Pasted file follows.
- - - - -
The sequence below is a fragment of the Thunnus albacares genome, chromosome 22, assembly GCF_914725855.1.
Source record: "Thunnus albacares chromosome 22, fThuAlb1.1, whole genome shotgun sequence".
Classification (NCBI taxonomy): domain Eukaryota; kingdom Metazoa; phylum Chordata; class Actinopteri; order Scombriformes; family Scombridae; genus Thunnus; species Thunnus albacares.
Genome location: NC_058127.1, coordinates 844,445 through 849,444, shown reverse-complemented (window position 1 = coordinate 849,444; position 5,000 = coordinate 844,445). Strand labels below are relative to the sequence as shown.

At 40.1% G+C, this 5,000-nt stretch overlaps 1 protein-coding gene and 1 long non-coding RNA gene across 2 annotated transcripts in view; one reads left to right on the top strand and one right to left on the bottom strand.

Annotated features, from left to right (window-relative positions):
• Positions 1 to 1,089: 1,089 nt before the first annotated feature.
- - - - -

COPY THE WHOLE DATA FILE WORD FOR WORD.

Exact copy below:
The sequence below is a fragment of the Thunnus albacares genome, chromosome 22, assembly GCF_914725855.1.
Source record: "Thunnus albacares chromosome 22, fThuAlb1.1, whole genome shotgun sequence".
Classification (NCBI taxonomy): domain Eukaryota; kingdom Metazoa; phylum Chordata; class Actinopteri; order Scombriformes; family Scombridae; genus Thunnus; species Thunnus albacares.
Genome location: NC_058127.1, coordinates 844,445 through 849,444, shown reverse-complemented (window position 1 = coordinate 849,444; position 5,000 = coordinate 844,445). Strand labels below are relative to the sequence as shown.

At 40.1% G+C, this 5,000-nt stretch overlaps 1 protein-coding gene and 1 long non-coding RNA gene across 2 annotated transcripts in view; one reads left to right on the top strand and one right to left on the bottom strand.

Annotated features, from left to right (window-relative positions):
• Positions 1 to 1,089: 1,089 nt before the first annotated feature.